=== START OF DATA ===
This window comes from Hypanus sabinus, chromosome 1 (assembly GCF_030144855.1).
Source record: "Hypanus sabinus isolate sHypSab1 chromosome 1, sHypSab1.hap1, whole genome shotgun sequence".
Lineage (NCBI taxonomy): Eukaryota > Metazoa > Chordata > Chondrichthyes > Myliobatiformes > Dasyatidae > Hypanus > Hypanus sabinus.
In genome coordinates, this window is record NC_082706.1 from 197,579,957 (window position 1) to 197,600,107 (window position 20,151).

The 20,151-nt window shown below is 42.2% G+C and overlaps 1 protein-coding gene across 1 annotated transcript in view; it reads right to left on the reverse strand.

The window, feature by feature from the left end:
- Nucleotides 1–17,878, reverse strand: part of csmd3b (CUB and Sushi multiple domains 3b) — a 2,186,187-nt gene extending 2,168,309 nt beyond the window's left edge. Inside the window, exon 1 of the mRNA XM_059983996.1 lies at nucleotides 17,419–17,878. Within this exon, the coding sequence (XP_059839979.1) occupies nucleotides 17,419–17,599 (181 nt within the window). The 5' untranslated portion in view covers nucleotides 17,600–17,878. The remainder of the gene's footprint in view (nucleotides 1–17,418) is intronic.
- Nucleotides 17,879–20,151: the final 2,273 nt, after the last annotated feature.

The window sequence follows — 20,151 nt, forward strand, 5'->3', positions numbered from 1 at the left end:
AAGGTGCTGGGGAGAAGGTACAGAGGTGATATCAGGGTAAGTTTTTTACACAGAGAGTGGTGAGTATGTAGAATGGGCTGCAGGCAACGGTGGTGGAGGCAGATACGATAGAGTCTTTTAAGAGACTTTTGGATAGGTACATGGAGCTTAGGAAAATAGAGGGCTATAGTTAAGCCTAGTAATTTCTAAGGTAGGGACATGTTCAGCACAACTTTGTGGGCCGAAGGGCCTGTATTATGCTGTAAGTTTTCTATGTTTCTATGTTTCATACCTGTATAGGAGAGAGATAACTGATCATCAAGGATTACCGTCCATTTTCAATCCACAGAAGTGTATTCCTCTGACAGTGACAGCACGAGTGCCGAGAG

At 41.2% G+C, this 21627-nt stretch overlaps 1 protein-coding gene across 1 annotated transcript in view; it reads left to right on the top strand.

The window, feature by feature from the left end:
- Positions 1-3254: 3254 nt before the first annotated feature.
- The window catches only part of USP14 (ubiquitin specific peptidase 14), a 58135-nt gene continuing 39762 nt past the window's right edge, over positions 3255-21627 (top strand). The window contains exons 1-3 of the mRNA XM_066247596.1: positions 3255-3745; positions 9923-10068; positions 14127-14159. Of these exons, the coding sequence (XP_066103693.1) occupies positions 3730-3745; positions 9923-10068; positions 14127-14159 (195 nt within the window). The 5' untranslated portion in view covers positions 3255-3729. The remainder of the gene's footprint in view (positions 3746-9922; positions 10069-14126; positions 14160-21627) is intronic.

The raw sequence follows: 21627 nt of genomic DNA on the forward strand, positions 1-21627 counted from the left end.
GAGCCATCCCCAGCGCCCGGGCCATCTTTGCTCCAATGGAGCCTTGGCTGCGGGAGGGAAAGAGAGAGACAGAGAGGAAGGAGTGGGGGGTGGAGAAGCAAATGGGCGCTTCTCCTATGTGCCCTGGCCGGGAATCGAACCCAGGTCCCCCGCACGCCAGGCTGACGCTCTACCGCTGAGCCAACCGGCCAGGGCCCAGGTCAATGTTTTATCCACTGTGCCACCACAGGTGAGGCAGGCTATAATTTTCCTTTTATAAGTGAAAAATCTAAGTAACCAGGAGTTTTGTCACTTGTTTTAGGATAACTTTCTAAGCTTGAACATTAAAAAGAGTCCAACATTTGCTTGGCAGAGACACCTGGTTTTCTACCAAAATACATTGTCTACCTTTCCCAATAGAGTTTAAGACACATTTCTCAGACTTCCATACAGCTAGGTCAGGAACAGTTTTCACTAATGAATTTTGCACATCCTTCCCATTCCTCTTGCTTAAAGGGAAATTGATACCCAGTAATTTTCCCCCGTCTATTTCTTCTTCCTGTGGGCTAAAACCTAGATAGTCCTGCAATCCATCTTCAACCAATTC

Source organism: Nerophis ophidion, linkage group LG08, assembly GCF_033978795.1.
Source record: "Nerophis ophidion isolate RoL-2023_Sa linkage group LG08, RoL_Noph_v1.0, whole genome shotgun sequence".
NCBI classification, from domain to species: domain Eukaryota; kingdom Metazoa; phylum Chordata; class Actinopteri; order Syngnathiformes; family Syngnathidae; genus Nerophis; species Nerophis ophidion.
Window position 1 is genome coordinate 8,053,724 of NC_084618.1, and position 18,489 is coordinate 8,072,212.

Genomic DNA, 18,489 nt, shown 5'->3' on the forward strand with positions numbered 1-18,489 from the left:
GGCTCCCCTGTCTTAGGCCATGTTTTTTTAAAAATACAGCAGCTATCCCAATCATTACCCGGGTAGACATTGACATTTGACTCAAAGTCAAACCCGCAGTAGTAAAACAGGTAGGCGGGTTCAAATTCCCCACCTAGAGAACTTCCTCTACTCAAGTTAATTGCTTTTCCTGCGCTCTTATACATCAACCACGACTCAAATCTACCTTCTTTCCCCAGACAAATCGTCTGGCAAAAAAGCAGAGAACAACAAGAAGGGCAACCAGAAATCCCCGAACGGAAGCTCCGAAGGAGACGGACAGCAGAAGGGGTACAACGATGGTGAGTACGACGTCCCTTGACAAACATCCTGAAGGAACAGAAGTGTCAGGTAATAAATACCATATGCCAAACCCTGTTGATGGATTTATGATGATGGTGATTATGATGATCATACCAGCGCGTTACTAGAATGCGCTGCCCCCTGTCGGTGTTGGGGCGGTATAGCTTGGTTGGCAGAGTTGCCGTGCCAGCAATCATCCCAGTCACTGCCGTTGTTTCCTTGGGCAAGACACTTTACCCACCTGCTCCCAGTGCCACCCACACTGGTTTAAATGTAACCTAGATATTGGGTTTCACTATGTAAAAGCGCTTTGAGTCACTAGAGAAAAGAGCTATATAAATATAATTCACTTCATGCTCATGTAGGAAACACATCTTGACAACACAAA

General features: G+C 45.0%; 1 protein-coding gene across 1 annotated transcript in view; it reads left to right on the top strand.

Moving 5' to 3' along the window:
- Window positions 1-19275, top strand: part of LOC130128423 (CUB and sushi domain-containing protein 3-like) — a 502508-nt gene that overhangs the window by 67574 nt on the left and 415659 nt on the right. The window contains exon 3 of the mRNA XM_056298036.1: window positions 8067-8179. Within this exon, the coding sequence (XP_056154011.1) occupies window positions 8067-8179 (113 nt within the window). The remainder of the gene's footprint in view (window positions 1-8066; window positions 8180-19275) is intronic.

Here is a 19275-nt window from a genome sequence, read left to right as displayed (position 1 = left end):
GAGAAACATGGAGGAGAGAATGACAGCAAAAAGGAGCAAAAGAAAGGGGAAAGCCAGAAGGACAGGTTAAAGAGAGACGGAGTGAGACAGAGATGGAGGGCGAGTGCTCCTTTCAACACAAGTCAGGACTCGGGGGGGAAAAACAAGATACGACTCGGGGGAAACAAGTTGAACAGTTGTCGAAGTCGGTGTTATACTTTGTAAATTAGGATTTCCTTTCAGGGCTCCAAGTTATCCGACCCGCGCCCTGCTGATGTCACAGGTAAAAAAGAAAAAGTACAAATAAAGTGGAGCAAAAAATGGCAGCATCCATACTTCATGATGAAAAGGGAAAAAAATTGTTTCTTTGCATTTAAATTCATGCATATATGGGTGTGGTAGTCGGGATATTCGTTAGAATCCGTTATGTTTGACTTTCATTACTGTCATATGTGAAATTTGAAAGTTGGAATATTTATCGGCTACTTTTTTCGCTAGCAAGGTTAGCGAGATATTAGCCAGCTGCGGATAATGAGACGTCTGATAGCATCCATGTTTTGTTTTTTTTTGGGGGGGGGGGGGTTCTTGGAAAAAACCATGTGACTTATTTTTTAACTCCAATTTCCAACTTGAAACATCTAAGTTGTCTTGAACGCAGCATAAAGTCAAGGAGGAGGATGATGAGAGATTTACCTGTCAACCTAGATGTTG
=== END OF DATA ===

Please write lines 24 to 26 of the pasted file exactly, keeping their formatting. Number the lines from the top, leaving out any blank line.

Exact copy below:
Moving 5' to 3' along the window:
- Window positions 1-19275, top strand: part of LOC130128423 (CUB and sushi domain-containing protein 3-like) — a 502508-nt gene that overhangs the window by 67574 nt on the left and 415659 nt on the right. The window contains exon 3 of the mRNA XM_056298036.1: window positions 8067-8179. Within this exon, the coding sequence (XP_056154011.1) occupies window positions 8067-8179 (113 nt within the window). The remainder of the gene's footprint in view (window positions 1-8066; window positions 8180-19275) is intronic.

Here is a 19275-nt window from a genome sequence, read left to right as displayed (position 1 = left end):